Newspaper article The Journal (Newcastle, England)

Buck-Passing for Political Reasons?

Newspaper article The Journal (Newcastle, England)

Buck-Passing for Political Reasons?

Article excerpt

Your balanced reporting of measures aimed at reducing "bed-blocking" in hospitals through penalising local authorities in the event of their failure to provide social care for their discharged patients within 48 hours may be interpreted as buck-passing for political reasons.

In the end fines will have to be paid out of funding either provided by the Government or the local authority revenue.

The question this draconian legislation begs is whether the patients' welfare will be regarded as being paramount.

Only time will tell.

Despite never-ending financial difficulties faced by Newcastle City Council, its social services director deserves acclaim for lifting the standard of its performance, meriting an award of "excellent" status from a state of shambles which prevailed in 1998. For this the beneficiaries have been the elderly and the sick of Newcastle.

OM MIDHA,

Gosforth, Newcastle.

Annihilation of specialist provision

WHEN is the annihilation of specialist provision for those members of our society who require specialist services going to stop, I ask myself?

I read with disbelief and sadness, your article reporting the possible closure of Northern Counties School. (The Journal, January 13)

What will it take for LEAs, parents and policy makers to realise that specialist education, for those young people with complex difficulties, is vital for them, if they are to effectively progress in their personal development, future potential and everyday well being?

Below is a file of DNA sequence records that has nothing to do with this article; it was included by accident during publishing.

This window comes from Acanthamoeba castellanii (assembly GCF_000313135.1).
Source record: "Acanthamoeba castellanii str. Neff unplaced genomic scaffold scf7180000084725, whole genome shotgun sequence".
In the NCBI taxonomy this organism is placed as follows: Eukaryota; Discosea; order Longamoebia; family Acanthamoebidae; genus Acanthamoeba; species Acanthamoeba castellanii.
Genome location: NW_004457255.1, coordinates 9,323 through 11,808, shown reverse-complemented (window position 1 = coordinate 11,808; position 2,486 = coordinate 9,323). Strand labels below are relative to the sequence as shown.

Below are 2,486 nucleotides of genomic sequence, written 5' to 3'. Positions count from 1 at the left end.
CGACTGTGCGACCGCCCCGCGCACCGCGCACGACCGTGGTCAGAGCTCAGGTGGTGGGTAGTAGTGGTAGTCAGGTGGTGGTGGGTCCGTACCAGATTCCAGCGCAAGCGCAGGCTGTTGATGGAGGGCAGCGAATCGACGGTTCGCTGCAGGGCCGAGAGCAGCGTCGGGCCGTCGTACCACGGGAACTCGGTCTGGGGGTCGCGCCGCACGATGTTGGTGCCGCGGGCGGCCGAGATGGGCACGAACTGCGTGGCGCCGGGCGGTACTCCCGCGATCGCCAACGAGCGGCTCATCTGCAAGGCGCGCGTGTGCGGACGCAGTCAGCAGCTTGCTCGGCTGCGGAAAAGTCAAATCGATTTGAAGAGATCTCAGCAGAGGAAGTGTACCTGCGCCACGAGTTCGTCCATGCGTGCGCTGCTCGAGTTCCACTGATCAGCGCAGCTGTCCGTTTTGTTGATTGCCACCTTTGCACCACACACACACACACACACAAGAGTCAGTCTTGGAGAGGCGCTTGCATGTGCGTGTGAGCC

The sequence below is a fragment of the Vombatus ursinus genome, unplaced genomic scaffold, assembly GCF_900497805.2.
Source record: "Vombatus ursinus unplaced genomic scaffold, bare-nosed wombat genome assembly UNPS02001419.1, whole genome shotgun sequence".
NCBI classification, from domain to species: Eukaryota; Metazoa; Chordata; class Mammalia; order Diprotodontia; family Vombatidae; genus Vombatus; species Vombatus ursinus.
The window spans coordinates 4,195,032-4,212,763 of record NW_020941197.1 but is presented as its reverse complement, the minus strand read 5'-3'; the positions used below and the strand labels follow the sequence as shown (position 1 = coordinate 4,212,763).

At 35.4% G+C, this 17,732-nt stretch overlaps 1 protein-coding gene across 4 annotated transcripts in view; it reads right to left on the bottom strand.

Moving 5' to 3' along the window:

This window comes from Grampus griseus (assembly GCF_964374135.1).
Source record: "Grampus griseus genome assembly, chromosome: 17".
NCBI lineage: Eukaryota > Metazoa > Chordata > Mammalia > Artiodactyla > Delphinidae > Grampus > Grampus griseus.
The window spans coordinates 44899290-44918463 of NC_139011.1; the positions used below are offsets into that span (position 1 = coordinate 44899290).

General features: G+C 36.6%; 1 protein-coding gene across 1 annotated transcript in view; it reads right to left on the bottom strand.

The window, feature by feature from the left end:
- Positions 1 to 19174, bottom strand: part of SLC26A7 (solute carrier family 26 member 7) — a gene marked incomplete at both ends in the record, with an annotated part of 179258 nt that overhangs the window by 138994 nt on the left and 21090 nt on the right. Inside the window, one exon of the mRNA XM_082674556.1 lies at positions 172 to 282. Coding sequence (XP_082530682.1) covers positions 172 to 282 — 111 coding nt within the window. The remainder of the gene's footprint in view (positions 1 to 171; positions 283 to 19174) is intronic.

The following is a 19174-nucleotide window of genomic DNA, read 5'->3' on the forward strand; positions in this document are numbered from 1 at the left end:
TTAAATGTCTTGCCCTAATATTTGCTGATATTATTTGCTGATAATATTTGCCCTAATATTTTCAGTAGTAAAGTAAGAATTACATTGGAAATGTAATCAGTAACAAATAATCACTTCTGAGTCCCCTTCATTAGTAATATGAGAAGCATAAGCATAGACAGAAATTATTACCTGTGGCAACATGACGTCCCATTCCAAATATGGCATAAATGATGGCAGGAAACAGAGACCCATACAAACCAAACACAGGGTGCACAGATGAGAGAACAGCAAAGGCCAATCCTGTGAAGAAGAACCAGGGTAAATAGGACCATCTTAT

All children and young people are special, but there are some youngsters who need the continued support, specialist teaching and specialist establishment provision, that are continually being eroded and taken out of our education system.

Mainstream provision is already heavily saturated and weighed down with the continual testing of our young people - how are the already over-worked teachers to cope with these additional specialist requirements? Parents of special needs children need to think long and hard before making the decision to opt for mainstream education - in my view they need to look at the overall picture of their child - in the long term as opposed to the short term.

In a theoretical framework, and in an ideal world, integration may work, but I'm sorry to say that in my view we live in a far from ideal world, and to be honest I shall remain cynical of the moves for total integration until proven otherwise.

SUSAN SANDISON,

Allendale, Northumberland.

Inspiring moment at the road race

HOW much pleasure I received watching the Morpeth-Newcastle road race in its centenary year, having spent almost two hours in freezing, windy conditions watching sport at its best.

Athletes from far and wide, mainly club runners, proudly wearing their vests, running in extreme conditions. …

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